Marry in haste, repent at leisure is the last thing on Sarah Forsythe’s mind when she and the son of a local minister elope to the American colonies. She wasn’t to know abandonment, misery, poverty and shame would follow. As the colonies rebel against British rule and the siege of Boston worsens, alone and afraid, Sarah hides her desperation behind a hard shell. To survive, she is forced to steal from her employer. Instead of the cash she needs, she finds Bank of England documents. Sensing they might have some value, Sarah protects them through months of deprivation until she finally secures passage home to England. Unknown to her, two men are following, intent on claiming those documents. At any price.
Bank of England fraud investigator Neil McAlister faces the biggest challenge of his career when a woman from Boston demands a reward for returning lost documents to the bank. Then two men with the same name and nearly identical stories arrive in England, each claiming ownership of them. Who is lying? Or are all three accomplices in a plot to swindle the bank? As the obstinate, secretive woman gets under Neil’s skin, he trusts that she was an unwitting witness to the crime of cold-blooded betrayal and treason before the fall of Boston. Now it’s up to Neil to protect Sarah because the traitor wants her dead.
What Inspired You to Write Your Book?
It was an excerpt from official reports on the Siege of Boston that caught my attention. I'm Australian, and my knowledge of the American War of Independence was basic, however t was curious and delved deeper. The living conditions during the siege were appalling and I wondered how anyone survived to join the evacuation or remain behind for the Continental Army to take over Boston. I had the setting for a story.
How Did You Come up With Your Characters?
It was survival or perish during that siege, so Sarah, my female character had to be strong. She didn't start out strong but found enormous inner strength when her life hit rock bottom. I wanted Neil, my male character to be the very opposite, calm and assured in the rarefied air within the Bank of England, until his world is turned upside down.
A voice from behind made her jump. “Why aren’t you dancing?”
Sarah whirled around. “Because…” She didn’t know what to say.
“No one asked? I can barely believe it.”
Feeling stupid and awkward, she remained silent.
“Don’t tell me you can’t dance,” Neil taunted.
“Take care of your bank business and I’ll take care of my shortcomings,” she bit back.
“I can’t take care of my bank business if you won’t allow me to take the documents to London.” he said sharply.
“I told you I want a written assurance of a reward. I know and you know I will never see them again.”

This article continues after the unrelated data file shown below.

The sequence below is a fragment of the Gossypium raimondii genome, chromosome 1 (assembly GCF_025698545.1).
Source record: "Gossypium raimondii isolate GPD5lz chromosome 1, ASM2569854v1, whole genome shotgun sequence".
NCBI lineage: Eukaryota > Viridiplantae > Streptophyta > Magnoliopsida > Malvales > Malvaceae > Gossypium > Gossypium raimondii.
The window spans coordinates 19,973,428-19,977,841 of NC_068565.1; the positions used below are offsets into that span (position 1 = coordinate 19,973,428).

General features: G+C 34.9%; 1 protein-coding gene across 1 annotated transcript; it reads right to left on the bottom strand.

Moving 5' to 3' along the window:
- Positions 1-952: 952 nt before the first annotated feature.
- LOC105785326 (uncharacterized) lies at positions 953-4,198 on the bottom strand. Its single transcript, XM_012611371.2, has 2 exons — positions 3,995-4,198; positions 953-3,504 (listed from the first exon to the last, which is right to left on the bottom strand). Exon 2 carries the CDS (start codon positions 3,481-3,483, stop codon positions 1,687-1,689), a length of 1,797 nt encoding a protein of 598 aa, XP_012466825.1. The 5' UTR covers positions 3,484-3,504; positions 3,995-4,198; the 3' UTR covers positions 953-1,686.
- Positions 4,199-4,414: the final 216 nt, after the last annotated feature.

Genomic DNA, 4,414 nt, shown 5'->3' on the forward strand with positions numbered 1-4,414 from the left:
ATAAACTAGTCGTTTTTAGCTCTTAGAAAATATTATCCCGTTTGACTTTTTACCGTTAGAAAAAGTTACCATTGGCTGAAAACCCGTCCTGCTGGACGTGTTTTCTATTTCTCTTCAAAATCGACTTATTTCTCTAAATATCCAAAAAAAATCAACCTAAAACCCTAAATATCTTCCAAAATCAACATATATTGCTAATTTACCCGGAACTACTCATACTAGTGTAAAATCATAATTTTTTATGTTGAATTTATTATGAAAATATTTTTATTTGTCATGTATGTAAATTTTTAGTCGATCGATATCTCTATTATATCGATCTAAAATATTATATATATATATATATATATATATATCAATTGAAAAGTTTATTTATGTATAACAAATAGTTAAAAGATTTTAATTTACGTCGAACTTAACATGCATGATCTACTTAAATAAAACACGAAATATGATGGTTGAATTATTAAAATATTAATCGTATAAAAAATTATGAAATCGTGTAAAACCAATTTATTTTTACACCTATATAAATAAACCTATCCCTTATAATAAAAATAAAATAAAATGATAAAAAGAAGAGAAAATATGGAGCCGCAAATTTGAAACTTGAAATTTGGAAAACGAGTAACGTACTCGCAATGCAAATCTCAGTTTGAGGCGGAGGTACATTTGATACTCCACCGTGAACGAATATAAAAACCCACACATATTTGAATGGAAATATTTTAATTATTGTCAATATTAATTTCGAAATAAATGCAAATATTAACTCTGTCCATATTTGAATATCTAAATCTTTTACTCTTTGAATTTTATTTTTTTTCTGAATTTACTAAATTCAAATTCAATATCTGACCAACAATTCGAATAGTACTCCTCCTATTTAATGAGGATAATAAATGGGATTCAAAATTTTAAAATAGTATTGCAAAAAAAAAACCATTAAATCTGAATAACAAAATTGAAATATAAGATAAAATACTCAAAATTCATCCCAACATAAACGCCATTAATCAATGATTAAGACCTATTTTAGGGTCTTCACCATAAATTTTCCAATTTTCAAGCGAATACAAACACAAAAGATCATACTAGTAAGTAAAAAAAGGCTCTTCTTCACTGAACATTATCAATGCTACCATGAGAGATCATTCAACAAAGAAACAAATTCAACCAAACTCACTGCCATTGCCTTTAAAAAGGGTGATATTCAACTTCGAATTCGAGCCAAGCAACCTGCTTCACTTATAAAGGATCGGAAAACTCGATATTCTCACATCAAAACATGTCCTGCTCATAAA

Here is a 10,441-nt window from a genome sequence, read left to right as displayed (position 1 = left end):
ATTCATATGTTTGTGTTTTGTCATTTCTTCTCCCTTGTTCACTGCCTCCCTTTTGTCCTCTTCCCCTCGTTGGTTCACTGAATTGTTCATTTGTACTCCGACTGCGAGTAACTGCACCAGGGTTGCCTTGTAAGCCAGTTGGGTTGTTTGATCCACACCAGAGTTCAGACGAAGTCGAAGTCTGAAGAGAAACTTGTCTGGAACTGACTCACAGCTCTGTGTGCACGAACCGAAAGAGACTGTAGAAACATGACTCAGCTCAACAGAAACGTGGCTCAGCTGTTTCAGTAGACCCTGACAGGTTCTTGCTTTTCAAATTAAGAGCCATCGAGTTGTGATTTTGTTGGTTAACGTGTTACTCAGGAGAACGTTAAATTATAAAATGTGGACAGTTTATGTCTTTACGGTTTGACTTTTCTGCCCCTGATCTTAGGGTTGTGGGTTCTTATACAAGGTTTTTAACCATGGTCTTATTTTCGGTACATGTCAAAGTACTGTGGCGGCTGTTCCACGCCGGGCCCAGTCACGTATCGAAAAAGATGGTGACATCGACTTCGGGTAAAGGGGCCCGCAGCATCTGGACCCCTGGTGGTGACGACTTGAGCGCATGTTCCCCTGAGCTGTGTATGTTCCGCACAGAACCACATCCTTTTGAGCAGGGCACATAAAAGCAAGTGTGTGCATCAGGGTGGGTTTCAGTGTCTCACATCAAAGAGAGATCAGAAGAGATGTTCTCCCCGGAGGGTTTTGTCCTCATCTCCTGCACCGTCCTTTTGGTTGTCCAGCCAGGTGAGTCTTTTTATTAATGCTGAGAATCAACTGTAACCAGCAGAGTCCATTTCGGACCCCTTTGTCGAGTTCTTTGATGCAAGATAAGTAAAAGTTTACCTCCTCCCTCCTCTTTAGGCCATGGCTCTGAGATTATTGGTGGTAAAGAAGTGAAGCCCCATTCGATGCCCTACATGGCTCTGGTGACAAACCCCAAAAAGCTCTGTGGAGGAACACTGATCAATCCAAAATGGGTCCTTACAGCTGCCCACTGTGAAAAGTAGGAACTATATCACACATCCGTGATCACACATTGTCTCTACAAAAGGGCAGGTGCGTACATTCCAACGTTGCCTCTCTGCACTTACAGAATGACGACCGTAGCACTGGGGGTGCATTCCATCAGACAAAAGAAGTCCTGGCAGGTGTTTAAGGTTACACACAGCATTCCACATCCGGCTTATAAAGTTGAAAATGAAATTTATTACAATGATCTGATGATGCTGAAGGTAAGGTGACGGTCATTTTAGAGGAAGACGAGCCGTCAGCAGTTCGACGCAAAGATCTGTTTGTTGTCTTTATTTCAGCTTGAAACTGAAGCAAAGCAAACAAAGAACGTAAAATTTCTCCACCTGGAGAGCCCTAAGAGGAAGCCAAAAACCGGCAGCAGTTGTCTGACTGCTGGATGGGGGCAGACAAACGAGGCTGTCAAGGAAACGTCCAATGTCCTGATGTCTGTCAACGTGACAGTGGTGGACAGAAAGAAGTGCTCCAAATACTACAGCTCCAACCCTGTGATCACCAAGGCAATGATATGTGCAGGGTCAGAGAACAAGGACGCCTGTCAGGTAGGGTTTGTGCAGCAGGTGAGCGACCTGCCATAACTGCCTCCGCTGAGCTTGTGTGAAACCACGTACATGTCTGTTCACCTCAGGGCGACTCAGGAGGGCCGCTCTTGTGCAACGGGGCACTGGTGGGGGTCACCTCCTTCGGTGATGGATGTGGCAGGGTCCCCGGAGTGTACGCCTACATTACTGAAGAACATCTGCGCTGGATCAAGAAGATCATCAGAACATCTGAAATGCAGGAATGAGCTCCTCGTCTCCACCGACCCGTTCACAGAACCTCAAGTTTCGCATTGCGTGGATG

Neil leaned closer. “I told you we can apply to the courts for a warrant to seize them.”
“You will seize a pile of ash.”
“You could go to prison,” Neil replied coldly.
“Really? I should have burned them in Boston to keep warm.” She shrugged. “I believe they are quite genuine, otherwise you wouldn’t be in such a fuss.”
“They must be examined properly. Forgeries are the bank’s biggest headache.”
“If they are genuine, the bank can hold them for Claude Westfield and give me an appropriate reward for bringing them safely to you.”
“You are not shy in demanding money,” Neil said caustically.
“No, I’m not. I rely on my brother for a roof over my head and it—” She broke off as her cheeks flushed. “Go and enjoy yourself and leave me alone.”
As she moved away Neil put his hand on her arm. “There is no need to be unpleasant. If they are genuine, we will discuss it further.”
“Nothing more to discuss,” Sarah’s eyes never left his. “Remove your hand.”
Neil’s face hardened. “You think you hold all the cards, madam, but rest assured, until you are more amenable, you’ll get nothing.”
“Neither will you, sir. Beneath your smooth bank exterior, you are no better than your forebears who loaned their gold at outrageous interest.”
Neil’s fingers dug into her arm. “You are no better than a street hawker yourself.”
“Get your hand off me,” Sarah’s voice rose as she wrenched her arm away. “Leave me alone!”
Neil’s expression changed from irritation to disbelief to shock. “Good God,” he breathed. “It was you.”
Sarah felt the blood drain from her face.
“I knew you were telling me a pack of lies,” he said quietly, “But there was something else I couldn’t put my finger on. For all my faults, I rarely forget voices or faces. It’s your voice. It was you inside Griffins clubrooms.”
He pointed to the small scar under his eye. “Your fingernails left me with a permanent reminder.”
“I don’t know what you are talking about,” she said stiffly.
“Oh yes you do. Not only quick with your fingernails and boots but very adept with a knife as well. I thanked the gods it wasn’t shoved into my innards.”
Fear lanced through her. “You are insulting and outrageous, sir. Is this the way you converse with other ladies of your acquaintance?”
“No, but don’t worry, I won’t say anything because no one would believe me,” he smiled slightly. “You look pale, let us sit down.”
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Jan Selbourne was born and educated in Melbourne, Australia and her love of literature and history began as soon as she learned to read and hold a pen. After graduating from a Melbourne Business College her career began in the dusty world of ledgers and accounting, working in Victoria, Queensland and the United Kingdom. On the point of retiring, she changed course to work as secretary of a large NSW historical society. Now retired Jan is enjoying her love of travelling and literature. She has two children, a stray live in cat and lives near Maitland, New South Wales.
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